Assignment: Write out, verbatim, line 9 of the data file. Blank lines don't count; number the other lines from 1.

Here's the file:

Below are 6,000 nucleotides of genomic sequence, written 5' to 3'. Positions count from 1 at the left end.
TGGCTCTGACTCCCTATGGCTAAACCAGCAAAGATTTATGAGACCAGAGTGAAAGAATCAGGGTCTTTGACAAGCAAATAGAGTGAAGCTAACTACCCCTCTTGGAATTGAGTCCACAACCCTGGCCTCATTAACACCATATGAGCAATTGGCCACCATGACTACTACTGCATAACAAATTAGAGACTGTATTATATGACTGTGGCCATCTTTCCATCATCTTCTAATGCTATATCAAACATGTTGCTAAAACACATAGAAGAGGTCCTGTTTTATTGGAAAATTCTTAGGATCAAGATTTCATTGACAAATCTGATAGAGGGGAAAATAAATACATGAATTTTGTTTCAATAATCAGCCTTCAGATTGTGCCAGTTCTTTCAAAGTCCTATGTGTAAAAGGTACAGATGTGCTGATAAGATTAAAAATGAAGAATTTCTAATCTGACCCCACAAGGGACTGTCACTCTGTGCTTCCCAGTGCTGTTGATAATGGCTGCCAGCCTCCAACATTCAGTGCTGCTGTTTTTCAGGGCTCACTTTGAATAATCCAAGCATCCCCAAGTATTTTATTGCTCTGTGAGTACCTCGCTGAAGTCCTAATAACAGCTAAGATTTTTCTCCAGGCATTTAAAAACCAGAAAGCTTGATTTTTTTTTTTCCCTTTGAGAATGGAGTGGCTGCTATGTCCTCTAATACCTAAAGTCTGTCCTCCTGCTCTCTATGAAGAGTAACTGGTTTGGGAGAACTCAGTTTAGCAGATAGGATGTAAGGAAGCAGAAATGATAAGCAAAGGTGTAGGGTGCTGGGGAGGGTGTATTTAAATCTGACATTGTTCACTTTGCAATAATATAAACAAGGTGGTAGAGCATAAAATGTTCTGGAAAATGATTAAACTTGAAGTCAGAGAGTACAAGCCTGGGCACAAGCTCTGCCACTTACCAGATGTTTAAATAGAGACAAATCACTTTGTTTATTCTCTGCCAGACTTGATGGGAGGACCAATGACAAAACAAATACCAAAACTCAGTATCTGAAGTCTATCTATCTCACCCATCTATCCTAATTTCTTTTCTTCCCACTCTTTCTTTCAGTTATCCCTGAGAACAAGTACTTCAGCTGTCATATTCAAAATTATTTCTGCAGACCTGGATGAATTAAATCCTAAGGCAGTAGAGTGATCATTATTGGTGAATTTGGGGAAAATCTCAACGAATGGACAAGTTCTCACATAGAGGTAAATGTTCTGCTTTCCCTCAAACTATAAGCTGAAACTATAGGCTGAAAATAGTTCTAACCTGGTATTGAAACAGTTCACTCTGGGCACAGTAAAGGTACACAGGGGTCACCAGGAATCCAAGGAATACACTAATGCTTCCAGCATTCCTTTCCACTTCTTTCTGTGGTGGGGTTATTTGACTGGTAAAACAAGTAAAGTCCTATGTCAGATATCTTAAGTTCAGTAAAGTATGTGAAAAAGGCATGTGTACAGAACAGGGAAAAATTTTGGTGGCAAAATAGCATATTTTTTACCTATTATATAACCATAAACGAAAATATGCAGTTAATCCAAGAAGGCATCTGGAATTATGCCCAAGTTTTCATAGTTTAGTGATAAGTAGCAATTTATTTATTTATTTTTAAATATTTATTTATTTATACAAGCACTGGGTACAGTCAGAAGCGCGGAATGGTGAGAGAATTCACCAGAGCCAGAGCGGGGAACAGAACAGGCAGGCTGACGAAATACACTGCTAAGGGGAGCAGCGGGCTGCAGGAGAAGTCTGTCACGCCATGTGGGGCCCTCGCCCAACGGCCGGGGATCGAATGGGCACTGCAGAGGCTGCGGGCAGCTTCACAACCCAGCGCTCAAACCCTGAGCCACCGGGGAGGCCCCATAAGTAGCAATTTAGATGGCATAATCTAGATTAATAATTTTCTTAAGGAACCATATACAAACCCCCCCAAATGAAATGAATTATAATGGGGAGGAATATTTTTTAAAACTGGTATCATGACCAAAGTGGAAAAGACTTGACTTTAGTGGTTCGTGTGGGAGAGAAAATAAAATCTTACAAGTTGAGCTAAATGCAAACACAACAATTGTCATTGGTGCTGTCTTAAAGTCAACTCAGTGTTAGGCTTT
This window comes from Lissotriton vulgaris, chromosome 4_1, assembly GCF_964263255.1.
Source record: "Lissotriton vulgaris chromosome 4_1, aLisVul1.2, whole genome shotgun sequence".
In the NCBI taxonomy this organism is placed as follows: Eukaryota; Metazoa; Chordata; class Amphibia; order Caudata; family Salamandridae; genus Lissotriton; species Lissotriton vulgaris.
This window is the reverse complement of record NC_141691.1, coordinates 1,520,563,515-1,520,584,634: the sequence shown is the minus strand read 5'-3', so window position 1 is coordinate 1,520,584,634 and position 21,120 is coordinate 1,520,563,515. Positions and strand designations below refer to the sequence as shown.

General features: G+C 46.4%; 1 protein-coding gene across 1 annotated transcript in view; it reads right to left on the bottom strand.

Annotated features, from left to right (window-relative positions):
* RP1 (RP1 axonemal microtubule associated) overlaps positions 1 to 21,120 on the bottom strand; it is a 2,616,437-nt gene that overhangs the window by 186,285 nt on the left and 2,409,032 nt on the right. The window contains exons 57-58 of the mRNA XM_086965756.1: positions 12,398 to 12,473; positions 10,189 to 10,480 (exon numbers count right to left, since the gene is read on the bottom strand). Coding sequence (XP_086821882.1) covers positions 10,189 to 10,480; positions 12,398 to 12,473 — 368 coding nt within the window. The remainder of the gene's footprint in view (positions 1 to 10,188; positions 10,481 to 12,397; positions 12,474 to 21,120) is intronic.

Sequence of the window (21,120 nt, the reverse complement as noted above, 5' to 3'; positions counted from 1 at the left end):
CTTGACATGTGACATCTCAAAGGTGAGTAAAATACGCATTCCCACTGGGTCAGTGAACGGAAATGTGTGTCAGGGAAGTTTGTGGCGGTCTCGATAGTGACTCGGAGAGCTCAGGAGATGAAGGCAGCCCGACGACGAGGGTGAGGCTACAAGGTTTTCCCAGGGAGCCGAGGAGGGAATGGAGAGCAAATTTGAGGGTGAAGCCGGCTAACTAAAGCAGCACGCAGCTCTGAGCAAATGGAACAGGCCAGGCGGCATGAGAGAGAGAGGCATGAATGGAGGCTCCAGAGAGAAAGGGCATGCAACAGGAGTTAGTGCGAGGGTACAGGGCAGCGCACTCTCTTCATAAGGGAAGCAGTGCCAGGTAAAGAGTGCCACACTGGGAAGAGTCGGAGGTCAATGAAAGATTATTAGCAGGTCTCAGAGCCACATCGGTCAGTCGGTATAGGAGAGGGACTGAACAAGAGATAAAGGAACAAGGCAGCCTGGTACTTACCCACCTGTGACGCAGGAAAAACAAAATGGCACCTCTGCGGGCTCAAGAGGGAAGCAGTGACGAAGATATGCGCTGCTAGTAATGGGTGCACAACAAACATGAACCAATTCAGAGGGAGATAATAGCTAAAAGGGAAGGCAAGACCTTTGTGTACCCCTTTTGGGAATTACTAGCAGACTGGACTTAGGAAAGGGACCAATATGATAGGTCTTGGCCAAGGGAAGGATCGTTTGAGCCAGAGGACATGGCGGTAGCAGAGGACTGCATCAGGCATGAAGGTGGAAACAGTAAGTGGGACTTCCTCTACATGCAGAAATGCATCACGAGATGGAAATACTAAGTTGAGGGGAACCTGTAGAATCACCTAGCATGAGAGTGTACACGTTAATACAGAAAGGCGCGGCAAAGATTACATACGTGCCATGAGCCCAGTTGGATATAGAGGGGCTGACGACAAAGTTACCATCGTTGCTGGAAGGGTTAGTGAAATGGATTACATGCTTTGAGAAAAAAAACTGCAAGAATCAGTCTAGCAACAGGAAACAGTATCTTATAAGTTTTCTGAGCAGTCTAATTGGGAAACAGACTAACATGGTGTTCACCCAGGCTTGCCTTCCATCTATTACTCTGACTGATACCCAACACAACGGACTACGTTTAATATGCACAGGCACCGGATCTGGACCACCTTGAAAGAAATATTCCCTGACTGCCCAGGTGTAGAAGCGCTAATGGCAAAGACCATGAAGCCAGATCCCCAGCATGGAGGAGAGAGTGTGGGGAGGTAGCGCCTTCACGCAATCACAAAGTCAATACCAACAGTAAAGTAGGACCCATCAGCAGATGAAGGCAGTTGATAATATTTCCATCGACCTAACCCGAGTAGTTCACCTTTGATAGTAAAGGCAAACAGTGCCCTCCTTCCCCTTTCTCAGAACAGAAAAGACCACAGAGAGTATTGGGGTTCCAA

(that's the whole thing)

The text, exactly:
* RP1 (RP1 axonemal microtubule associated) overlaps positions 1 to 21,120 on the bottom strand; it is a 2,616,437-nt gene that overhangs the window by 186,285 nt on the left and 2,409,032 nt on the right. The window contains exons 57-58 of the mRNA XM_086965756.1: positions 12,398 to 12,473; positions 10,189 to 10,480 (exon numbers count right to left, since the gene is read on the bottom strand). Coding sequence (XP_086821882.1) covers positions 10,189 to 10,480; positions 12,398 to 12,473 — 368 coding nt within the window. The remainder of the gene's footprint in view (positions 1 to 10,188; positions 10,481 to 12,397; positions 12,474 to 21,120) is intronic.